Valvular Heart Disease

What is valvular heart disease?

Valvular heart disease occurs when one of the four heart valves (tricuspid, mitral, pulmonary, or aortic) is damaged.

  • The tricuspid and mitral valves are responsible for controlling the flow of blood between the heart and the atria
  • The aortic valve manages the blood flow between the heart and the aorta
  • The pulmonary valve controls the blood flow from the heart to the lungs

What are the causes of valvular heart disease?

Valvular heart disease may be a condition you are born with, but in many cases, it is acquired later in life. Some causes include:

  • Rheumatic fever: In untreated cases, the bacterial infection can result in valve damage
  • Bacterial endocarditis: Caused by bacteria that enters the bloodstream and settle within the lining of the heart causing inflammation and severe damage
  • Heart attack: Weakens and damages the muscles responsible for controlling the heart valves
  • Other conditions include tumour and systemic lupus

What are the symptoms of valvular heart disease?

In some cases of valvular heart disease, there may be no symptoms. However, in advanced cases, valvular heart disease can have devastating effects. The most frequently reported symptoms include:

  • Heart palpations/Irregular heartbeats
  • Fatigue
  • Swelling of feet, ankles, and abdomen
  • Dizziness or fainting
  • Rapid weight gain
  • Fever

What are the risk factors of valvular heart disease?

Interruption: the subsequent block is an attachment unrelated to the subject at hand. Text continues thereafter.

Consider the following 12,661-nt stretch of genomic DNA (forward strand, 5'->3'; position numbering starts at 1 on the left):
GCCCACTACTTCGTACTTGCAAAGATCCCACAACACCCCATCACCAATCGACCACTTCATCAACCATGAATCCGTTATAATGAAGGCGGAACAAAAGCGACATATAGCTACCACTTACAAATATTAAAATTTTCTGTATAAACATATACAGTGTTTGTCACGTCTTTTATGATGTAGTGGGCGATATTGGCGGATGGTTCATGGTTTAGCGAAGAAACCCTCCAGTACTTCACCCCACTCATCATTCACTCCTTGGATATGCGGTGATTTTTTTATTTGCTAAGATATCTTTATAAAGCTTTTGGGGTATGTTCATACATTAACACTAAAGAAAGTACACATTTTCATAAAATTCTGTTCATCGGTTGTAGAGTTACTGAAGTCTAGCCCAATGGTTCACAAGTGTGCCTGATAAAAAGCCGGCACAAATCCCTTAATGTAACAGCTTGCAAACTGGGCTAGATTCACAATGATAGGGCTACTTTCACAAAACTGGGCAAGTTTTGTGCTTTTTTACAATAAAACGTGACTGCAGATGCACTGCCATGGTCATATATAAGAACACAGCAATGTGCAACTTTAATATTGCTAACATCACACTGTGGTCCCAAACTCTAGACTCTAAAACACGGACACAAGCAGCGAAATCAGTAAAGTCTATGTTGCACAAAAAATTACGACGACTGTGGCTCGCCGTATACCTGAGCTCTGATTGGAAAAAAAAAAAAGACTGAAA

• Congenital heart disease (since at birth)
  • Past infections in the heart or past forms of heart disease or heart attack
  • High blood pressure, high cholesterol, diabetes, and other heart disease risk factors
  • Older age

How is valvular heart disease diagnosed?

  • Physical examination
  • Echocardiogram
  • Angiogram
  • Chest X-ray
  • Electrocardiogram (ECG)
  • Heart magnetic resonance imaging (MRI)

What are the treatment options for valvular heart disease?

Treatment is based on the severity of your valvular heart disease. If it is very minor, you may require no treatment.

Treatment options include:

  • Medications to relieve swelling, abnormal heart rhythm, high blood pressure and other symptoms e.g., diuretics (water pills), blood thinners and antiarrhythmics
  • Heart valve surgery including heart valve repair and valve replacement

What are the prevention tips for valvular heart disease?

Lower your risk by leading a healthy lifestyle. Follow these simple tips:

  • Quit smoking
  • Get physically active
  • Maintain a healthy weight
  • Eat a healthy diet
  • Reduce alcohol consumption
  • Manage your stress


  1. Valvular heart disease. Available at [Accessed on 29 April 2022]
  2. Valvular heart disease. Available at [Accessed on 29 April 2022]
  3. Heart valve disease. Available at [Accessed on 29 April 2022]
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